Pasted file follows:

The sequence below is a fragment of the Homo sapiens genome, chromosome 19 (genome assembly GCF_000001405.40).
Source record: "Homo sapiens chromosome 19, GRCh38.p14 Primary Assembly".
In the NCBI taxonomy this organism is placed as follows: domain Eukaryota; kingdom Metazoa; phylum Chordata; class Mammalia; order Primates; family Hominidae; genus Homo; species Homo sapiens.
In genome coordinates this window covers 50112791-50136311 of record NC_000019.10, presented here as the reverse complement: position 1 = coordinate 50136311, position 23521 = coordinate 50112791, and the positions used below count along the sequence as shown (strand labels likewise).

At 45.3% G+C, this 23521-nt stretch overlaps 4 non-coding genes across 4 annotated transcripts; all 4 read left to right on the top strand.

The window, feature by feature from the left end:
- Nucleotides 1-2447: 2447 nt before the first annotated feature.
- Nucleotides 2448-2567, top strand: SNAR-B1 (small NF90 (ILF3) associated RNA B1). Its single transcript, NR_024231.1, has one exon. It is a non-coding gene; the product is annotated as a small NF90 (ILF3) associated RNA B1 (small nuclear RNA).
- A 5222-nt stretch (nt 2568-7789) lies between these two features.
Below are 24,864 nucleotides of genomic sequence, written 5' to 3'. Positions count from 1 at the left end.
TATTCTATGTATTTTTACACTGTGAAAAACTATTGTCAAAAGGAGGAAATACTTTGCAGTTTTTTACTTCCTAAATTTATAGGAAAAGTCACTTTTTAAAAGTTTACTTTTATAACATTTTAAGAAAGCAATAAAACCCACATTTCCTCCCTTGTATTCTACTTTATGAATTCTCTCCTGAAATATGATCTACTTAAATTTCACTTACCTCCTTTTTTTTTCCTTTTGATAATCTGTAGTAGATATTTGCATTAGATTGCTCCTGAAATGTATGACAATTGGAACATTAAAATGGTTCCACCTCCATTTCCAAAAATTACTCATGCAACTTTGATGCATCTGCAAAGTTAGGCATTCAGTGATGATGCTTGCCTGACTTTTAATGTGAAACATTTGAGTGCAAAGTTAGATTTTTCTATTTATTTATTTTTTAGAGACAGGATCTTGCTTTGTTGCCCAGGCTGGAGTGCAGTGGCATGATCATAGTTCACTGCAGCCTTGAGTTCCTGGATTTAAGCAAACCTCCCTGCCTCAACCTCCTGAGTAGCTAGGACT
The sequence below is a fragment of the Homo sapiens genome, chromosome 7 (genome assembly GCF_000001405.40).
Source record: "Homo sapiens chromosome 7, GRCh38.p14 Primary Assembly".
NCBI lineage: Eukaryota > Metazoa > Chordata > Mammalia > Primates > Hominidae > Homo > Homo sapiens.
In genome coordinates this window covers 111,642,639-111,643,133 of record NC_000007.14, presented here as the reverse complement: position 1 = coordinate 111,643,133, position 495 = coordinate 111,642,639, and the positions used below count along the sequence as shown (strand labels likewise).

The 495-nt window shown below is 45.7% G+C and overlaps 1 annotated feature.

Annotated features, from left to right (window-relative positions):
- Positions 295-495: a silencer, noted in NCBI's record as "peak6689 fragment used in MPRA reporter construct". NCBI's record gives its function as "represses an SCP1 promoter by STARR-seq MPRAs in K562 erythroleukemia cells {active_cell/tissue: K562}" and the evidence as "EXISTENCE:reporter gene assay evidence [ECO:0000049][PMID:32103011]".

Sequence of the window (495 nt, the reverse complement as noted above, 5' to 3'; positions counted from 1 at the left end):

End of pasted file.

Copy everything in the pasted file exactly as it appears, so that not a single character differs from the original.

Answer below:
The sequence below is a fragment of the Homo sapiens genome, chromosome 19 (genome assembly GCF_000001405.40).
Source record: "Homo sapiens chromosome 19, GRCh38.p14 Primary Assembly".
In the NCBI taxonomy this organism is placed as follows: domain Eukaryota; kingdom Metazoa; phylum Chordata; class Mammalia; order Primates; family Hominidae; genus Homo; species Homo sapiens.
In genome coordinates this window covers 50112791-50136311 of record NC_000019.10, presented here as the reverse complement: position 1 = coordinate 50136311, position 23521 = coordinate 50112791, and the positions used below count along the sequence as shown (strand labels likewise).

At 45.3% G+C, this 23521-nt stretch overlaps 4 non-coding genes across 4 annotated transcripts; all 4 read left to right on the top strand.

The window, feature by feature from the left end:
- Nucleotides 1-2447: 2447 nt before the first annotated feature.
- Nucleotides 2448-2567, top strand: SNAR-B1 (small NF90 (ILF3) associated RNA B1). Its single transcript, NR_024231.1, has one exon. It is a non-coding gene; the product is annotated as a small NF90 (ILF3) associated RNA B1 (small nuclear RNA).
- A 5222-nt stretch (nt 2568-7789) lies between these two features.
Below are 24,864 nucleotides of genomic sequence, written 5' to 3'. Positions count from 1 at the left end.
TATTCTATGTATTTTTACACTGTGAAAAACTATTGTCAAAAGGAGGAAATACTTTGCAGTTTTTTACTTCCTAAATTTATAGGAAAAGTCACTTTTTAAAAGTTTACTTTTATAACATTTTAAGAAAGCAATAAAACCCACATTTCCTCCCTTGTATTCTACTTTATGAATTCTCTCCTGAAATATGATCTACTTAAATTTCACTTACCTCCTTTTTTTTTCCTTTTGATAATCTGTAGTAGATATTTGCATTAGATTGCTCCTGAAATGTATGACAATTGGAACATTAAAATGGTTCCACCTCCATTTCCAAAAATTACTCATGCAACTTTGATGCATCTGCAAAGTTAGGCATTCAGTGATGATGCTTGCCTGACTTTTAATGTGAAACATTTGAGTGCAAAGTTAGATTTTTCTATTTATTTATTTTTTAGAGACAGGATCTTGCTTTGTTGCCCAGGCTGGAGTGCAGTGGCATGATCATAGTTCACTGCAGCCTTGAGTTCCTGGATTTAAGCAAACCTCCCTGCCTCAACCTCCTGAGTAGCTAGGACT
The sequence below is a fragment of the Homo sapiens genome, chromosome 7 (genome assembly GCF_000001405.40).
Source record: "Homo sapiens chromosome 7, GRCh38.p14 Primary Assembly".
NCBI lineage: Eukaryota > Metazoa > Chordata > Mammalia > Primates > Hominidae > Homo > Homo sapiens.
In genome coordinates this window covers 111,642,639-111,643,133 of record NC_000007.14, presented here as the reverse complement: position 1 = coordinate 111,643,133, position 495 = coordinate 111,642,639, and the positions used below count along the sequence as shown (strand labels likewise).

The 495-nt window shown below is 45.7% G+C and overlaps 1 annotated feature.

Annotated features, from left to right (window-relative positions):
- Positions 295-495: a silencer, noted in NCBI's record as "peak6689 fragment used in MPRA reporter construct". NCBI's record gives its function as "represses an SCP1 promoter by STARR-seq MPRAs in K562 erythroleukemia cells {active_cell/tissue: K562}" and the evidence as "EXISTENCE:reporter gene assay evidence [ECO:0000049][PMID:32103011]".

Sequence of the window (495 nt, the reverse complement as noted above, 5' to 3'; positions counted from 1 at the left end):